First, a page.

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Better ways to handle stress


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Via Christi Women's Connection presentation on "Better ways to handle stress," by Connie Marsh, MD,

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Better ways to handle stress

  1. 1. Stress: Better Ways to Handle It November 12, 2013
  2. 2. Stress: Better Ways to Handle It Presented by: Connie Marsh, MD Associate Medical Director Senior Behavioral Health, Via Christi Behavioral Health Clinical Associate Professor Department of Psychiatry and Behavioral Sciences University of Kansas School of Medicine-Wichita
  3. 3. Stress Reality is the leading cause of stress among those in touch with it. --Lily Tomlin
  4. 4. Stress On a scale of 1-10 (1=no stress, 10=max stress), what is your stress level for the past one week? How do you recognize when you are stressed? How do you most often manage stress? 4
  5. 5. Stress in America Annual nationwide survey by American Psychological Association, began 2007 Stress levels remain high and exceed what Americans believe to be healthy
  6. 6. Stress in America What are the big three?  Family  Economy  Health  Work  Money  Relationships
  7. 7. Stress in America Causes:  Money  Work  Economy
  8. 8. Stress in America Americans still managing stress in unhealthy ways  Overeating, unhealthy foods  Alcohol/drugs  Sedentary behaviors    music napping reading
  9. 9. True or False 1. Men are more concerned about stress than women. 2. Women use more coping strategies for stress than men. 3. The ability to manage stress does improve with age.
  10. 10. Stress in America Women report higher stress levels Women use many strategies Men less concerned about managing stress and say they are doing enough More men than women use no strategies at all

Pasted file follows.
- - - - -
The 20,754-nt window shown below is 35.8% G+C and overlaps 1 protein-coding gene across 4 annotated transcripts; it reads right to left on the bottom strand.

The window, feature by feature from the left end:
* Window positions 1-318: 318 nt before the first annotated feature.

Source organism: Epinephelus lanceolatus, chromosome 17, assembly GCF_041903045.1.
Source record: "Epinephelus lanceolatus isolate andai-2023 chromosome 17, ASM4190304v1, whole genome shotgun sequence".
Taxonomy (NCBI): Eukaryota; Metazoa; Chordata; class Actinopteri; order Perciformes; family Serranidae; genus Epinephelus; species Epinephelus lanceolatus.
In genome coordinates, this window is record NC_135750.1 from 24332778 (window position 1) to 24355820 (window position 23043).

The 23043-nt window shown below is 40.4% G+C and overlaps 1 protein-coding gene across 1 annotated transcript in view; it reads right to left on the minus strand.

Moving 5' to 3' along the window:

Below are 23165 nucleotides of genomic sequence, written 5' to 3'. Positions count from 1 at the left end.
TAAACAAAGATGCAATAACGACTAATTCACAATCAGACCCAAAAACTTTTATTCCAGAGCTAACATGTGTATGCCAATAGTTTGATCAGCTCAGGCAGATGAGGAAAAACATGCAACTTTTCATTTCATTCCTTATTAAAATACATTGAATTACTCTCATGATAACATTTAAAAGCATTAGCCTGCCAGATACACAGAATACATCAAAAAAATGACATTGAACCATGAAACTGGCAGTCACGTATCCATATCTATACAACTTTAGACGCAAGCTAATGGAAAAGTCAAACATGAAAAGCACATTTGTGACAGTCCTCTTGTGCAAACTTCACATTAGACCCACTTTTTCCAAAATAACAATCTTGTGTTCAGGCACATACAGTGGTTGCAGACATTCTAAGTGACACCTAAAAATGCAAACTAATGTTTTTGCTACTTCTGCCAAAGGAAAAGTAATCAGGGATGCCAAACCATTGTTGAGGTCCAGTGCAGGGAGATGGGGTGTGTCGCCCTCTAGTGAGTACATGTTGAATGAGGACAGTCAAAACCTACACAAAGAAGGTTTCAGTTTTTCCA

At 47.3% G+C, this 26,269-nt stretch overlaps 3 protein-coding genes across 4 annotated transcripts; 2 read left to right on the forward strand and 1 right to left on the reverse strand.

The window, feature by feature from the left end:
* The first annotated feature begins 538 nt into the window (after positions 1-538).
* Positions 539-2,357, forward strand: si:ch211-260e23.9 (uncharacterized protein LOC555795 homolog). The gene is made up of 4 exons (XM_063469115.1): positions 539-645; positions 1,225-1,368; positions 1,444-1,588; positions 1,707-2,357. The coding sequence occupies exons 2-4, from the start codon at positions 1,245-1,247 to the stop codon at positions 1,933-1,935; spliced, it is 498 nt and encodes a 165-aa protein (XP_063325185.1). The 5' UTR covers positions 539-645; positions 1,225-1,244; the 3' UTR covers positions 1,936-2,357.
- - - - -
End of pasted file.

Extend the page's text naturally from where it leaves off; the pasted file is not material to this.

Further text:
11. 11. Stress in America Men less likely to view stress as impacting health Link between stress and physical health harder for men to recognize Men more likely to be diagnosed with types of illnesses exacerbated by stress  High BP  Type 2 diabetes  Heart disease 12
  12. 12. Stress in America Generations:  Gen X>Millennials>Boomers>Matures  Ability to manage stress appears to improve with age  Millennials   More likely to engage in sedentary activities to manage stress More likely to engage in unhealthy behaviors
  13. 13. Stress “Non-specific response of the body to any demand for change.” “Condition or feeling experienced when a person perceives that demands exceed the personal and social resources the individual is able to mobilize.” --Hans Selye 1936 Stress disrupts equilibrium.
  14. 14. Stress Increased stress results in increased productivity up to a point.
  15. 15. Stress Same stressor differs across individuals  Sense of little or no control always stressful Expectations  Many individuals create their own stress because of faulty perceptions  Could learn to correct**
  16. 16. To achieve great things, two things are needed:  a plan and not quite enough time. --Leonard Bernstein
  17. 17. Stress Much is known about acute stress Less is known about chronic stress
  18. 18. Stress If temporary, physical effects usually temporary  Example   Test anxiety among college students increased severity of acne Condition diminished after exams over
  19. 19. Stress Body doesn't distinguish between physical and psychological threats. If a lot of stress, chronically, body's stress response is “on” most of the time.
  20. 20. Stress Long term exposure to stress disrupts nearly every system in the body. Eventually, long term stress rewires the brain, leaving person more vulnerable to anxiety, depression, cognitive problems.
  21. 21. Nervous System Sympathetic nervous system signals adrenals to release norepinephrine and cortisol  Increased heart rate  Increased BP  Increase blood glucose levels
  22. 22. Stress
  23. 23. Endocrine Response to Stress Cortisol linked to increased fat accumulation around organs (visceral fat in abdomen)  More dangerous  Fat cells secrete hormones that disrupt functioning of liver, pancreas, brain  Insulin resistance
  24. 24. Endocrine Response to Stress Inflammation Chronic exposure to stress hormones  Weakens immune system  Change structure of chromosomes 27
  25. 25. Chronic Stress: The Bad Stuff
  26. 26. Immune System Chronic Stress=Decreased Immunity  Depressed and stressed people have lower response to vaccines  Increased morbidity and mortality in infectious diseases (HIV), autoimmune disorders, cancer  Higher incidence of certain infectious diseases: common cold, Epstein-Barr virus  Delayed wound healing  Greater severity of disease